If you live in Northern NM (Española Valley, Santa Fe, Taos, Rio Arriba County, Los Alamos) in Congressional District 3, your current U.S. Congressman is Ben Ray Luján (D); he is running for reelection. If you live in the Albuquerque area in Congressional District 1, Michelle Lujan Grisham (D) is your Representative, although she is not running for re-election because she is running for NM Governor. If you live in Congressional District 1 (mostly the southern half of NM), your Representative is Republican Steve Pearce, who is also running for NM Governor. So in January 2019, NM will have at least two new faces going to Congress in Washington.
Our U.S. Senators are Martin Heinrich (D) and Tom Udall (D). Senator Udall used to hold the congressional seat currently occupied by Rep. Ben Ray Luján, and has been a friend to our community for many years. Senator Heinrich is running for re-election in 2018.
NM Governor, State Legislature
Republican Susana Martinez is Governor; she is the first woman to be elected governor in New Mexico. The Lieutenant Governor is John Sanchez. They are in their second term, which ends in 2018. The NM State Legislature meets at the State Capitol in Santa Fe from mid-January to mid-March in odd years; these are general session. In even years, the Legislature meets from mid-January to mid-February for budget bills mainly.
Democrats are the majority in the State Senate. Democrats are again the majority in the State House of Representatives in 2018, after two years as the minority party. Most of our Sangat happen to have Democratic State Senators and Representatives. Carl Trujillo (D) is the State Representative for the Ashram area. Richard C. Martinez is the State Senator for most all our Sangat in the Espanola Valley. Otherwise, to find your State Senator or Representative, visit the NM Legislature. Be advised that long-serving State Senator Nick Salazar (D; Rio Arriba and other areas) is retiring, so for our more northern sangat, the NM District 40 race is already looking competitive.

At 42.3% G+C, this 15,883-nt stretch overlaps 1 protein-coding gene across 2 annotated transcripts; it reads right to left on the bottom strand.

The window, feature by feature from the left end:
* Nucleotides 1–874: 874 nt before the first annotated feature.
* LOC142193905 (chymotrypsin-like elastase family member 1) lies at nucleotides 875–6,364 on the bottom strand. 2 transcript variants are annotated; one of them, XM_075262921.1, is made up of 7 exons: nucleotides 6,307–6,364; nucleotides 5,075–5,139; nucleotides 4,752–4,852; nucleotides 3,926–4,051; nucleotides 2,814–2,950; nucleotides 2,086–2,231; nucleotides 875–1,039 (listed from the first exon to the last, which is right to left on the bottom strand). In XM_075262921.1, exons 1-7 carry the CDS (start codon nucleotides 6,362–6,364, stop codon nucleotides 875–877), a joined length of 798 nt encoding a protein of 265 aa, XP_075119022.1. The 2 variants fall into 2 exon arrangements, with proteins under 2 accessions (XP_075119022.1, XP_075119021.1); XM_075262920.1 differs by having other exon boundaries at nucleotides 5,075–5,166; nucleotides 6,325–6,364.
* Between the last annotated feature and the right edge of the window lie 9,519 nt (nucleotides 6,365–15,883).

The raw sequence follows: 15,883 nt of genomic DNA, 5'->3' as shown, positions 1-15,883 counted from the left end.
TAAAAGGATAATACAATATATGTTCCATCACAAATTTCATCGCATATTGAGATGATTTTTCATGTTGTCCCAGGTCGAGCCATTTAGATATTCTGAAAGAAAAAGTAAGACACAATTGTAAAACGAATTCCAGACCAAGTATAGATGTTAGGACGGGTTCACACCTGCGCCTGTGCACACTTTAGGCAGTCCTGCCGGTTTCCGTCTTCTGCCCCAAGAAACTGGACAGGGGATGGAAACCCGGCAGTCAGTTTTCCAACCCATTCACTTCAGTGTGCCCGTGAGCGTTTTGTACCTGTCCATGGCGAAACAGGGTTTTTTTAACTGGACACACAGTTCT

Sangat Counties, Voter Registration
Most of our Sangat are in four counties: Santa Fe (includes our Ashram in Sombrillo), Rio Arriba, Taos, and Bernalillo (includes Albuquerque). The NM Secretary of State's office has a wealth of information on voter registration and more. You'll also find your County Clerk's contact information. If you are not already registered to vote, or have moved your residence since the last election and need to update your registration, start at the County Clerk's office for your county. Check your voter’s registration.
Española is in two counties: Santa Fe and Rio Arriba. If you do not know which County your home is in, start at the Secretary of State's office, and they'll let you know, based on your physical address.
For Española residents, the Rio Arriba County Clerk's office is on Industrial Park Road past the Española Post Office. The closest Santa Fe County Clerk's office is in Pojoaque in the Pojoaque Pueblo Plaza.
Register to vote or update your registration at the NM Secretary of State's office.
Learn your in-person voting location: Contact info for your County Clerk.
General info on elections in NM 2018 (one of many such sites)
Exercise your democratic rights and your responsibility as a citizen. Vote!